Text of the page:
The health benefits of tea are constantly mentioned in the media and a lot of people seem to start drinking tea (especially green tea and herbal teas) for health reasons. So, from time to time, I gather and review the research that is published.
Rooibos is a caffeine-free tisane that comes from the leaf of Aspalathus linearis. Since it does not come from Camellia sinensis it is not a real tea so we call it a herbal tea or tisane. Traditional medicinal uses of rooibos have included alleviation of infantile colic, asthma, allergies, dermatological problems, digestive discomfort and anxiety.
Many studies have been done on the antioxidant content of Rooibos. Marnewick found that a 200ml serving of Rooibos has 58.5 – 68.9mg of pholyphenol antioxidants (depending on amount of leaves used and brewing time). Studies on the chemical constituents of the antioxidants in Rooibos have shown the presence of nothofagin, aspalathin and isoorientin, orientin, rutin and several other flavonoids and phenolic acids. The types of polyphenols in Rooibos are different to those in Green tea and Black tea and in particular, the antioxidant aspalathin can not been found in any other natural sources besides Rooibos. Researchers have found that “an aspalathin-enriched extract of green rooibos is able to lower raised glucose levels in the blood of diabetic rats” (source).
Two of Rooibos’s antioxidants (quercetin and luteolin) have been shown, in vitro, to induce the death of cancer cells (in vitro just means that the tests were carried out in a controlled environment outside a living body, e.g. in a test tube). Rutin has been found to prevent the formation of thrombosis (blood clots) in mice and orientin has been associated with a reducing damage to the bone marrow and gastrointestinal tract after mice were exposed to radiation.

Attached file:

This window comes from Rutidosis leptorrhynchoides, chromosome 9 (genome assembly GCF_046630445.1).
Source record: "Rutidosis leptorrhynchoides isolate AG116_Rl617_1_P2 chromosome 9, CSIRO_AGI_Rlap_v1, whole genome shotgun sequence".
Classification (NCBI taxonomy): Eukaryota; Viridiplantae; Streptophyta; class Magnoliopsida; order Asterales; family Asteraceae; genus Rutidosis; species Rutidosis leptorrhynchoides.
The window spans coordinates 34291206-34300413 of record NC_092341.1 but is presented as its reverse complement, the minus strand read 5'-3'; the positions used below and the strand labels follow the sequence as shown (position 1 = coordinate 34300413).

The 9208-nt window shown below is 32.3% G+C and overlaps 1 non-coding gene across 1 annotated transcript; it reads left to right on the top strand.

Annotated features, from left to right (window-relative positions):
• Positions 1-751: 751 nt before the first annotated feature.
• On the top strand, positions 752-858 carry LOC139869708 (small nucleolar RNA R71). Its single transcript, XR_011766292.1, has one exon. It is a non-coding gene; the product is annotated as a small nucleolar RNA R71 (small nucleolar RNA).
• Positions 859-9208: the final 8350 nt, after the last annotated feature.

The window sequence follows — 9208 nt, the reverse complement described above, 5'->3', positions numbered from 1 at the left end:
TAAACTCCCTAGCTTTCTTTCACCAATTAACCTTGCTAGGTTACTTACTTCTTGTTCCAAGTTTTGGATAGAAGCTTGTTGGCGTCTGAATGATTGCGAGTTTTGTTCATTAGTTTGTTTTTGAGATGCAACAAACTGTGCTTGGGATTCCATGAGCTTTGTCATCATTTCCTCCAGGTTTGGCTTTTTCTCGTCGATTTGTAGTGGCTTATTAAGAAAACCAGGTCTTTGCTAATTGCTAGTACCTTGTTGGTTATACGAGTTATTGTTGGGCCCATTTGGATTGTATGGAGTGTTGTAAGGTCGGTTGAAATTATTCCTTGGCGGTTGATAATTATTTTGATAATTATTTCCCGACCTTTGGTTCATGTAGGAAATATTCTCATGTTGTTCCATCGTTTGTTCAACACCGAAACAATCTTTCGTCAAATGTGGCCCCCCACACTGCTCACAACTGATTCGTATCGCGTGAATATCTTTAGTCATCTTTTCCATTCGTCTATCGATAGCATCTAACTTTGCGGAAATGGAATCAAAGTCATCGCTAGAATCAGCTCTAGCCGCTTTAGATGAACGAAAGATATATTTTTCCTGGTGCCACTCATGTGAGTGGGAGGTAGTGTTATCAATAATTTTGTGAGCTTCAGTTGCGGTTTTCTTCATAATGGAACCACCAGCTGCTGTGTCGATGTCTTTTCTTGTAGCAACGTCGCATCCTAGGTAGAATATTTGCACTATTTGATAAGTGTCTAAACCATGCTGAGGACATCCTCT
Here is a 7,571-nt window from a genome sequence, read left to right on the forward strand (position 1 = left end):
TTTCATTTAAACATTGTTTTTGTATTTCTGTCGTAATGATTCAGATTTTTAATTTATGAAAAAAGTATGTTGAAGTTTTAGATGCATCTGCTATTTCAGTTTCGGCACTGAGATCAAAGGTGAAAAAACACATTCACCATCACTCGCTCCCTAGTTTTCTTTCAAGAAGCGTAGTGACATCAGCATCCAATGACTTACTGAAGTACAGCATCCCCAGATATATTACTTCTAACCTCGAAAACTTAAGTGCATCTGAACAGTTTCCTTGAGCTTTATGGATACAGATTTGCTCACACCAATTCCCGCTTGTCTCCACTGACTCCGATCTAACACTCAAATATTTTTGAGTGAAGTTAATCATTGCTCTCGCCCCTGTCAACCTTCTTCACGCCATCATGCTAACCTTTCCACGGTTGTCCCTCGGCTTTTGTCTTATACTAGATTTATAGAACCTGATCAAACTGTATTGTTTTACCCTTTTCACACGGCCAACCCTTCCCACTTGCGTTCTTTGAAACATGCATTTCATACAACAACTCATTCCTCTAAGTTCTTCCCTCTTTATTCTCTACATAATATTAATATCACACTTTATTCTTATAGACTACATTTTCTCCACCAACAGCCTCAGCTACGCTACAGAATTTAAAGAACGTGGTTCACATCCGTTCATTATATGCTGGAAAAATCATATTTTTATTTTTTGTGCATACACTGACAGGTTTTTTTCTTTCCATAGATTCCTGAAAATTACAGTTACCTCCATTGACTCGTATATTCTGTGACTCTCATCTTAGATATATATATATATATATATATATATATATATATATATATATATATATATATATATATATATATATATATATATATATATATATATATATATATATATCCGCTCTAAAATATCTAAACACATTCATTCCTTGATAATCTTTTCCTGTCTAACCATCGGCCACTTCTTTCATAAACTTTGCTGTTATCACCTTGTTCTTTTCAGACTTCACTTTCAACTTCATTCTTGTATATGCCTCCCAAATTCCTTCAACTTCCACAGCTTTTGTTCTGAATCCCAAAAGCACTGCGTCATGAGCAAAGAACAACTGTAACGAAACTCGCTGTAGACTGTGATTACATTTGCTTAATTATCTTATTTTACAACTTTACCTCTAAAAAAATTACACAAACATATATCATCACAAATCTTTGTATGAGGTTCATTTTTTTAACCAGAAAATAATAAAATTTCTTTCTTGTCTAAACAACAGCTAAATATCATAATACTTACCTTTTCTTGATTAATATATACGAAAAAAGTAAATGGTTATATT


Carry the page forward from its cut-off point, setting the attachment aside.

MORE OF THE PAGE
Although, the antioxidant content of Rooibos is well documented and there are many laboratory results on the benefits of those antioxidants, I found it very difficult to find scientific, peer-reviewed articles on human studies involving Rooibos. One paper, published in the Journal of Ethnopharmacology, looked at the effect of Rooibos on specific parameters for adults at risk of developing heart disease. The results were positive and Rooibos significantly improved the lipid profile and the redox status. However, just 40 participants were involved in the study so presumably it would need to be repeated with a much larger group before it could be cited as conclusive evidence.
Rooibos has long been used to soothe colic in babies but the tea gained particular attention in the late 1960s when a South African woman, Annique Theron, found that it eased her infant’s colic. The story goes that she found no documentation on the benefits of Rooibos so she began her own experiments with babies who had colic and allergies. She concluded that Rooibos helped with the symptoms and she published a book in 1970 entitled “Allergies: An Amazing Discovery”. Rooibos seems to be still recommended by South African physicians in the treatment of colic even though the scientific evidence as a treatment does not seem to exist. Similarly, there is no scientific research into Rooibos as a treatment for skin allergies or digestive problems but its use as a treatment for both seem widely accepted.
So what’s the bottom line on the health benefits of Rooibos? Well, Rooibos is naturally caffeine-free, calorie-free, low in tannins and rich in antioxidants. Some lab and mouse work have been done on the specific benefits of the antioxidants in Rooibos but research on human models is scant. I think Ferreira et al put it best when he said “the growing body of evidence pointing towards the therapeutic value of Rooibos tea gives a considerable degree of credibility to the anti-ageing claims, but expectations of a healthier life rather than increasing lifespan would perhaps be a more realistic outlook”.